The Beatitudes: link back to summary
A Summary of the Sermon on the Mount:
Article eleven of eleven part series:
by Anna L. Liechty & Phyllis Vos Wezeman
Twelve methods, with two suggestions for each, offer a variety of practical ideas for exploring and developing activities and for tailoring experiences related to the lesson’s focus.
This article concludes an eleven-part series on the Beatitudes (Matthew 5:3-11), including an overview of the Sermon on the Mount (Matthew 5-7), an overview of the eight statements, an in-depth look at each Beatitude, and a concluding summary. Christian Educators, as well as Pastors, will find helpful materials for teaching children, youth, and adult classes.
Invite a builder or brick mason to demonstrate how to lay a foundation. If appropriate, examine the foundation of the church building and discuss its condition. Relate the importance of a building’s foundation to the importance of the Beatitudes as the foundation for the Christian’s faith.
Visit the sanctuary to view the pulpit. Discuss the design and placement of the pulpit in relation to its purpose in the church. Contrast the outdoor setting for the Sermon on the Mount with the interior setting for today’s preachers, and point out the difference in the ancient tradition of the rabbi’s sitting down to teach in comparison to the formal stance the pulpit requires.
Create a mural that portrays each of the Beatitudes in sequence. Assign small groups with the challenge to design a visual representation of one of the Beatitudes. Have them draw and/or paint their scenes on paper, cardboard, or sheets of foam core. Display the artwork in a hallway or on a large wall in the church building.
Sculpt symbols from Wikki Stix, a type of wax covered yarn, in response to each of the Beatitudes. For example, shape a heart to represent the “pure in heart,” or a figure bowing to suggest the meek. Allow the participants to design and explain their sculptures. Point out that the Beatitudes should shape our lives as Christians.
Cut bookmark-sized strips from burlap or other sturdy cloth. If desired, pull a few threads to fray the edges. With paint pens or indelible ink add words or phrases taken from the Beatitudes, indicate the Biblical passage Matthew 5:1-11, or calligraphy “Sermon on the Mount” on the bookmark. Remind the participants to mark Jesus’ sermon in their Bibles to re-read and review the lessons learned.
Design “Be-attitude T-shirts” with messages and/or symbols to represent the teachings of Jesus in the Sermon on the Mount. Use fabric paint to add words and designs inspired by the Beatitudes to the T-shirt. Consider turning the T-shirts inside out before decorating in order to make the statement that listening to Jesus’ message turns our lives around.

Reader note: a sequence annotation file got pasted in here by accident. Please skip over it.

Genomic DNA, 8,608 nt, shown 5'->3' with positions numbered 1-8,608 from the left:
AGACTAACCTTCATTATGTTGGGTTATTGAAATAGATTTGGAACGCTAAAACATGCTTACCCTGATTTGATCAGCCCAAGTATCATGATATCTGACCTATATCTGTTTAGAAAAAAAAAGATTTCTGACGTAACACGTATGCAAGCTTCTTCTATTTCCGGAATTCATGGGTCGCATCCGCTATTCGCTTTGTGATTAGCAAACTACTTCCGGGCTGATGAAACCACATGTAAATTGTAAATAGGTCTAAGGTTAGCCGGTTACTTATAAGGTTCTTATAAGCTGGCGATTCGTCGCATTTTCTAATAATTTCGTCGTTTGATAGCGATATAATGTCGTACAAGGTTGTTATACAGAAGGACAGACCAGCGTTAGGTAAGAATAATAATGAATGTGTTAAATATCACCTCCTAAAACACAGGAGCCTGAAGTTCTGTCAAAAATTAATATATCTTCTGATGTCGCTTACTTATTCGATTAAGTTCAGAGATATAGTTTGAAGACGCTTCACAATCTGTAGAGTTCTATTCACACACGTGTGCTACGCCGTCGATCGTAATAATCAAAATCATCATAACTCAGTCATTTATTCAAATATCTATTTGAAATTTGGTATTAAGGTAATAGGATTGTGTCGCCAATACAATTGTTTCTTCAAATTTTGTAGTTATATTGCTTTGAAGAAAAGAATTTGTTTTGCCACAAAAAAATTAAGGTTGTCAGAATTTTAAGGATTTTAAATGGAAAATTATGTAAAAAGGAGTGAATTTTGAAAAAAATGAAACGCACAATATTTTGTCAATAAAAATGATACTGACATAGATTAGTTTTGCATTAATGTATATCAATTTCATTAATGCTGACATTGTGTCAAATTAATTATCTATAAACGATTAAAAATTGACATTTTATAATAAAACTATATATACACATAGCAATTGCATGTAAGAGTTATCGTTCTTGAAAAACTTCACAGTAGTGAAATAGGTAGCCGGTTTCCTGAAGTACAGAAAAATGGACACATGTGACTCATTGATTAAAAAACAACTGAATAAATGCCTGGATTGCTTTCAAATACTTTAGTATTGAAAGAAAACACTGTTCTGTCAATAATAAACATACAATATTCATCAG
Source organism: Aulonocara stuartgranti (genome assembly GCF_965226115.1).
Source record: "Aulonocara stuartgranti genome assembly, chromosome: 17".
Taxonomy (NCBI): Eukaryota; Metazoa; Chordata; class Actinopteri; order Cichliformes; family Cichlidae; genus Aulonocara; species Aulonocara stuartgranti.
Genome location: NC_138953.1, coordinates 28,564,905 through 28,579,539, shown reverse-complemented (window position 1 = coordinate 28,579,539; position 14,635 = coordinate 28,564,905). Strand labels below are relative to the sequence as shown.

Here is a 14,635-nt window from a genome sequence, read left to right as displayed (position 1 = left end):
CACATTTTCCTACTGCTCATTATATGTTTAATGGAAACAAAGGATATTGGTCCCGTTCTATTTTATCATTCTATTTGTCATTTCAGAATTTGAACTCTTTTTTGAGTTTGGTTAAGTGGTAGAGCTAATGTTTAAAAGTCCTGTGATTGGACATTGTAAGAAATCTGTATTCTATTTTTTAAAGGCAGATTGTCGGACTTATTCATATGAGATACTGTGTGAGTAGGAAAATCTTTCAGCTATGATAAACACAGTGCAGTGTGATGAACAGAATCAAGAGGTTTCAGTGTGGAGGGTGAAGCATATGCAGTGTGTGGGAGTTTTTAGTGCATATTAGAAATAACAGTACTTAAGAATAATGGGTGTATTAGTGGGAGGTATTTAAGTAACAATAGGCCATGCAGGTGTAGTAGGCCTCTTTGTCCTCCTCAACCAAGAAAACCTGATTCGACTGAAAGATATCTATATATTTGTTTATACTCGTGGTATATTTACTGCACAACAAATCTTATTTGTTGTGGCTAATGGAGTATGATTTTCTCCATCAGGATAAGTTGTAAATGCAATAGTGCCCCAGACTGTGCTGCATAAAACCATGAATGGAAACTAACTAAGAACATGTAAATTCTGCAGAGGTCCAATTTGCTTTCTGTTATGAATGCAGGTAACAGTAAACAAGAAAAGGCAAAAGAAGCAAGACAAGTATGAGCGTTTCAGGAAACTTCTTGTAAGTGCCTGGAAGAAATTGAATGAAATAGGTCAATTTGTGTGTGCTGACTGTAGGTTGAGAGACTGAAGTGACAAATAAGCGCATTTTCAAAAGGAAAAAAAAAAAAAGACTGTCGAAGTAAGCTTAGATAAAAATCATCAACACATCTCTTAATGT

Make a list of questions that stem from the study of the Beatitudes and send them to the pastor. Invite the leader to come to the class for a time of conversation inspired by the questions.
Turn each lesson of the Beatitudes into a prayer, for example the challenge to be pure in heart could become, “Lord, I depend on you.”
Boil chicken pieces to create stock for soup. Discuss the meaning of the word "distill." Explain that the Sermon on the Mount distills the teachings of Jesus for his disciples. Brainstorm all the dishes that could be made from the chicken stock. Challenge modern disciples to discover ways to build happy lives using the essence of Jesus’ message in the Beatitudes.
Celebrate the study of the Beatitudes with a “haystacks” recipe for creating an edible mountain. Begin with a layer of rice; next, add a layer of creamed chicken. To build the “mount,” provide ingredients such as chopped tomato, green onions, green olives, pineapple chunks, chow mein noodles, slivered almonds, green pepper pieces, and coconut. Let the participants mound the ingredients of their choice and enjoy the mountain they create. Remember to connect their celebration to the culmination of the study of Jesus’ Sermon on the Mount.
Determine gestures to portray each message of the Beatitudes. Practice the motions until they can be performed fluidly. Have someone read the Beatitudes while the group supports the reading with the choreographed movements.
Walk in place to remember the dual message of the Beatitudes: to combine prayer with action. Explain to the participants that Jesus taught his disciples that they must depend completely on God as they act to change the world. As the marchers raise their right knees to walk in place, instruct them to say “prayer.” As they raise their left knees, have them say “action.” After some marching in place or marching in follow-the-leader fashion, take time to discuss how to build time for prayer in daily life and brainstorm what kind of actions should be the result of depending on God each day.